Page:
See the latest vacancies and find out about working for MSF UKJobs in the UK
Iraq | One year after the battle of Mosul
It’s been one year since the conflict in Mosul officially ended. But the battle to rebuild the city and people’s lives is far from over.
Large swathes of Mosul, particularly in the west, remain decimated. Mines and booby traps still ensnare homes and health facilities.
Some people with no other option have returned to Mosul and live in their damaged homes, often without water and electricity.
Poor hygiene conditions are increasing the risk of disease, and trauma injuries are a regular occurrence as people try to rebuild their houses in dangerous conditions.
Access to healthcare is a daily struggle with nine out of the 13 hospitals damaged in the conflict. The reconstruction of health facilities has been extremely slow and there are still less the 1,000 beds for a population of 1.8 million people, half the international minimum standards for health service delivery in a humanitarian context.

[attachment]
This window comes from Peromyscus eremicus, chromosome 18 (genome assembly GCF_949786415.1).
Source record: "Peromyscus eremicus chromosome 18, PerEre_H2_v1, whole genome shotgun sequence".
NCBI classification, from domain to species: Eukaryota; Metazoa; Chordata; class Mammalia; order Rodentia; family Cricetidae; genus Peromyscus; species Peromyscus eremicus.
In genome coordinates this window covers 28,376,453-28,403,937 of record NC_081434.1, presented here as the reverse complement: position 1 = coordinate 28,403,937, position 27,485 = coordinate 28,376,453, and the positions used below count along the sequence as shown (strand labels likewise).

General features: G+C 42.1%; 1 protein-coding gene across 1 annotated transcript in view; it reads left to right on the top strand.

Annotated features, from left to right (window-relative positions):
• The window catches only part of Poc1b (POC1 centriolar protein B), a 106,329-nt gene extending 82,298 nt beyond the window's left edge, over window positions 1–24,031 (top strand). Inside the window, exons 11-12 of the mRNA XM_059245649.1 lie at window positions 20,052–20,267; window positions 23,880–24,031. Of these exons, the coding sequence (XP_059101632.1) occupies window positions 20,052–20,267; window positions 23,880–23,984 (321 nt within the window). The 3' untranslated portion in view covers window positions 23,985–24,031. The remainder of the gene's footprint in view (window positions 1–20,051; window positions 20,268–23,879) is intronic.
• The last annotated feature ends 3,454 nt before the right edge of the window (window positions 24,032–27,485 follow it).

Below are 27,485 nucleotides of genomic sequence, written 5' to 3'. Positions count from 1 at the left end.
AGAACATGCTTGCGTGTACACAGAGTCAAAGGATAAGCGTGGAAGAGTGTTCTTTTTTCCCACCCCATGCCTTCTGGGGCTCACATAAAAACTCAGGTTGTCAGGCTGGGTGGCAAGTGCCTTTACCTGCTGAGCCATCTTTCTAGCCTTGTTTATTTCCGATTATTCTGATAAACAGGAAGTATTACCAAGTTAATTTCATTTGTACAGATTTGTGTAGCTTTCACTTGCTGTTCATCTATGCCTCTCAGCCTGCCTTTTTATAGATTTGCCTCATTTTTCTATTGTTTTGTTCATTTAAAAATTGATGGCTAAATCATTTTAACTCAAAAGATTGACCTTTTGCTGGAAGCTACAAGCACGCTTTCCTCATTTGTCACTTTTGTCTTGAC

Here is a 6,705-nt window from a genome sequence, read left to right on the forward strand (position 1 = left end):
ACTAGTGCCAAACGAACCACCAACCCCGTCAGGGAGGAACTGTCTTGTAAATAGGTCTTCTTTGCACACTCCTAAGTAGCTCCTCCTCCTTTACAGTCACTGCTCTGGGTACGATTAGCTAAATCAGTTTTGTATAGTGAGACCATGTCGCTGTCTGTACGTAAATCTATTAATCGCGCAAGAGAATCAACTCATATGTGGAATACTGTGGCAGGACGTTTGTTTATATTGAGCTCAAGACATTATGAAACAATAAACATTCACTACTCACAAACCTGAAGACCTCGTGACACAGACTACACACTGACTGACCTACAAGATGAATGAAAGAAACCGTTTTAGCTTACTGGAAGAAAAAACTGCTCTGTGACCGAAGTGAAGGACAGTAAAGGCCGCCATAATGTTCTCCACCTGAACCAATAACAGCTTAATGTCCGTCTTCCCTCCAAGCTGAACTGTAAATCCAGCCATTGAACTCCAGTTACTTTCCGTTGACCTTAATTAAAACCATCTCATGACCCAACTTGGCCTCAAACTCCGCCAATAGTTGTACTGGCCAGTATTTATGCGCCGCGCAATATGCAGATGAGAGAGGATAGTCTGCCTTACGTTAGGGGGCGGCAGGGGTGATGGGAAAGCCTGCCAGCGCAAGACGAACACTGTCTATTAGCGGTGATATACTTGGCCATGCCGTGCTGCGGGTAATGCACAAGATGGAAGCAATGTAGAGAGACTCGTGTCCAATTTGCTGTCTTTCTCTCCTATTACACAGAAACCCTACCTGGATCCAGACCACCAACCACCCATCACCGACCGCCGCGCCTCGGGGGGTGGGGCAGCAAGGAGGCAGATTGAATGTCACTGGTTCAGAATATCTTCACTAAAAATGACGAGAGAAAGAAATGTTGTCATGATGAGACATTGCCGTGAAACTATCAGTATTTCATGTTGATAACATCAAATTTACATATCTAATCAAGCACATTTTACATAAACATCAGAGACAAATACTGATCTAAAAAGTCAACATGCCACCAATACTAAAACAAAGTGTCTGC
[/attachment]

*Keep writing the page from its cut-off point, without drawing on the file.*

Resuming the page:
As a result, many war-wounded patients in Mosul have endured months of agony waiting for follow-up care. They often received hasty surgery on or behind the frontlines to save their lives, and now they need additional surgery, pain management and physiotherapy to regain use of damaged limbs and muscles and to prevent losing more or all of their movement.
Many people are also in need of urgent mental healthcare as they relive the violent trauma of the past and try to cope with the loss of loved ones. In 2017, MSF worked in and around Mosul to provide lifesaving services for people caught in the violence. We ran several trauma stabilisation posts in East and West Mosul, and managed four hospitals offering a range of services including emergency and intensive care, surgery and maternal healthcare.
MSF currently runs a hospital in west Mosul, specialising in maternity, paediatrics and emergency room services, and a surgery and post-operative care facility for war-wounded patients in east Mosul.
In July, MSF will start providing mental health services in primary healthcare clinics in the east and west side of the city.